In this post Daniel Aggio talks about his recent trip to the American Heart Association’s conference in New Orleans, and the exciting findings on the effects of physical activity and risk factors for cardiovascular disease. 

In March this year, I was fortunate enough to attend the annual American Heart Association’s conference on Epidemiology and Prevention (EPI Lifestyle) in New Orleans. The overarching goal of the conference is to promote development and application of translational and population science to prevent heart disease and stroke. The conference theme this year was health promotion: risk prediction to risk prevention, with a large focus on behavioural strategies to promote and sustain healthy lifestyles. This conference was highly recommended by my supervisors and it turned out to be a fantastic experience. There were some inspirational speakers from the field of physical activity, such as Professor Andrea LaCroix, who presented her work on American older women showing that light physical activity is associated with a reduced risk of cardiovascular events in later life. This was particularly encouraging given that a recent paper from the British Regional Heart Study (BRHS) mirrored these findings in older men.

On the first day of the conference, I was presenting in one of the moderated poster sessions and what a lively session it turned out to be. The poster I was presenting was from my PhD work utilising 20-years of physical activity data from the BRHS, a prospective cohort study of middle-aged men transitioning into old age. In this study I used group-based trajectory modelling, a form of latent class growth analysis, to plot trajectories of physical activity and examine their associations with a range of cardiovascular risk factors in old age. The take home message was that although sustained high levels of activity proved optimal, in fact sustaining more modest amounts of activity from midlife was also associated with significant health benefits. The session was well attended and I received some tips and advice from one of the first researchers to utilise group-based trajectory modelling in physical activity research, Dr Tracie Barnett. Since returning to UCL, I entered this poster into the Faculty poster competition in which I was awarded the runner up spot. It was amazing to see my work being recognised with so much other great research going on in the Faculty.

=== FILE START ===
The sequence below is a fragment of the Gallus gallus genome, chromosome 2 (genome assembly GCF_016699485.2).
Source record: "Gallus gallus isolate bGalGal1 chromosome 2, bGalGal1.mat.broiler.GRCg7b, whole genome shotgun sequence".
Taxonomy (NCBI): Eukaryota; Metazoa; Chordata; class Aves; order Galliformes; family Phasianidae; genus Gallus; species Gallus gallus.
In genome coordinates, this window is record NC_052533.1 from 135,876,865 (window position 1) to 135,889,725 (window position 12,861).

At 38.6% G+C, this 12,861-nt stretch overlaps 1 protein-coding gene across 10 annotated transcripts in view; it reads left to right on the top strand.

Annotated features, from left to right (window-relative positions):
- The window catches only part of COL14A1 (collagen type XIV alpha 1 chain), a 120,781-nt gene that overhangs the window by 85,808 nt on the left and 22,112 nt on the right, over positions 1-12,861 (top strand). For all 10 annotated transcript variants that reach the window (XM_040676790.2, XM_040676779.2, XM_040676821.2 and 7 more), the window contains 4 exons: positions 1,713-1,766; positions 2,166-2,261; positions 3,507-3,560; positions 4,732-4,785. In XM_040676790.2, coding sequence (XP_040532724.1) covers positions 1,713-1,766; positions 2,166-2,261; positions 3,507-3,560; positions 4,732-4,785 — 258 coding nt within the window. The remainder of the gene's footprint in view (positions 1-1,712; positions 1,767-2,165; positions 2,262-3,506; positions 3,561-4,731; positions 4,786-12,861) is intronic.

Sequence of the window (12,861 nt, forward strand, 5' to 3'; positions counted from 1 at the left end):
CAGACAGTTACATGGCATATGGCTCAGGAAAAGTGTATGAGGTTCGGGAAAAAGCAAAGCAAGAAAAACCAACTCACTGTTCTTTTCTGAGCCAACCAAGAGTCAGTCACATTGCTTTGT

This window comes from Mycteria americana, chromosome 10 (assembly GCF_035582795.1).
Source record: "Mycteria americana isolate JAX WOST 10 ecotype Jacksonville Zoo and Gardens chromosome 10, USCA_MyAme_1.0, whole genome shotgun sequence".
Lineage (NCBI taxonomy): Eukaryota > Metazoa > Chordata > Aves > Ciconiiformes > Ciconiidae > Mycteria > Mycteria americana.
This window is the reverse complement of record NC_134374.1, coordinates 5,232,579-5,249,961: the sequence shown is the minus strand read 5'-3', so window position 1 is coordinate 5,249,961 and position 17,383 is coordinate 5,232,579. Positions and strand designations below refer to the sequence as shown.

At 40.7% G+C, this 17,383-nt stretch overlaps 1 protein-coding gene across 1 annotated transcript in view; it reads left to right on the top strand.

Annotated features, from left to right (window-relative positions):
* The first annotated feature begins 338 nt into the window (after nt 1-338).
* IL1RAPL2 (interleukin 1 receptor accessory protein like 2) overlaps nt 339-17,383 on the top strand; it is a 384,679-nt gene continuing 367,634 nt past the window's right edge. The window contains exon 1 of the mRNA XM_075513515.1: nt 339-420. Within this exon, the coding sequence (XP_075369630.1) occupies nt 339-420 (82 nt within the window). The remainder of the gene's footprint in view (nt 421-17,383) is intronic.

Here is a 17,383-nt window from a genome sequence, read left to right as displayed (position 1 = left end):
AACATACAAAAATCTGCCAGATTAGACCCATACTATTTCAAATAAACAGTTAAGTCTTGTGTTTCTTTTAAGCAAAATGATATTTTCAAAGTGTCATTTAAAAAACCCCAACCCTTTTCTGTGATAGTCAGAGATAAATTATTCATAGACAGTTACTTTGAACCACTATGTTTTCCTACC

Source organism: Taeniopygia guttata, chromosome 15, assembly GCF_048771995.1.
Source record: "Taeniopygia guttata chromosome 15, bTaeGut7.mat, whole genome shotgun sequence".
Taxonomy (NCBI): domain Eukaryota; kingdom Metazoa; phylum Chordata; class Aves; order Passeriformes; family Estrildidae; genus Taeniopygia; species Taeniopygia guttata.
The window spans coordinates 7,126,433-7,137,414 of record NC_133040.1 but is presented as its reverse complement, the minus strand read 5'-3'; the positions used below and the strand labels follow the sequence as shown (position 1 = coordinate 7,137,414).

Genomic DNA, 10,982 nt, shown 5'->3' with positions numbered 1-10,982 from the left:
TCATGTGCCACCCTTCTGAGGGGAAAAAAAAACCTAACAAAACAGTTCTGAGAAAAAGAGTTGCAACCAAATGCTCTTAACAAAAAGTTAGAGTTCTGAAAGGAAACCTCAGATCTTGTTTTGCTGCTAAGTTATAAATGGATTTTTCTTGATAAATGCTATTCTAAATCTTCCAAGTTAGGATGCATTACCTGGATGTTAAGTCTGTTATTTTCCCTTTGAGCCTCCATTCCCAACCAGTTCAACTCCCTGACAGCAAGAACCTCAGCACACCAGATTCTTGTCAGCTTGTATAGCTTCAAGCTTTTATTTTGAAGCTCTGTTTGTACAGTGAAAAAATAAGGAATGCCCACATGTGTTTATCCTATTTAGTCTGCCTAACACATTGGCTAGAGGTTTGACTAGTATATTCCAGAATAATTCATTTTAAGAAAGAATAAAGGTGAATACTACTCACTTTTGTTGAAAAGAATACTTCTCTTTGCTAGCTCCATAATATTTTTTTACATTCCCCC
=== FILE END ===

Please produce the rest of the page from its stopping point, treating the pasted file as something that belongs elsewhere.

EPI Lifestyle also had a strong programme of events for early career researchers, including a three-minute thesis competition and a session on identifying your niche in academic research. I was also invited to participate in a round table discussion on forging International Collaboration, where I represented the BRHS. Representatives from cohort studies from around the world were in attendance along with early career researchers looking to find out more about these studies and opportunities for collaborations. This was a great opportunity to learn about other cohorts, many of which I hadn’t come across before, and also to network with some of the leading investigators of these studies. More information about these cohorts can be found here.

Overall, EPI Lifestyle was an amazing experience where I learned some great science, but the highlight for me was the networking opportunity. I made some valuable contacts that gave me some great advice and will no doubt be useful connections in my future career.

From Bed Blocking to Delayed Transfer of Care

NathanDavies20 December 2017

In this post Dr Catherine Jackman an ST6 inGeriatrics and General Medicine talks about the bed blocking we saw in the 1960s through to modern day ‘delayed transfer of care’ or becoming known once again as ‘bed blocking’. 

“NHS bed-blocking rises 42% in a year…”

“NHS ‘bed-blocking’ rises for sixth month in a row”

“’Bed-blocking’ patient left waiting three and a half years to be discharged…”

At a time when the NHS faces unprecedented change and challenges there is barely a day which passes when the media doesn’t comment on bed blocking (or as it is called today – Delayed Transfer of Care) and the huge number of older patients unnecessarily ‘stuck’ in hospital.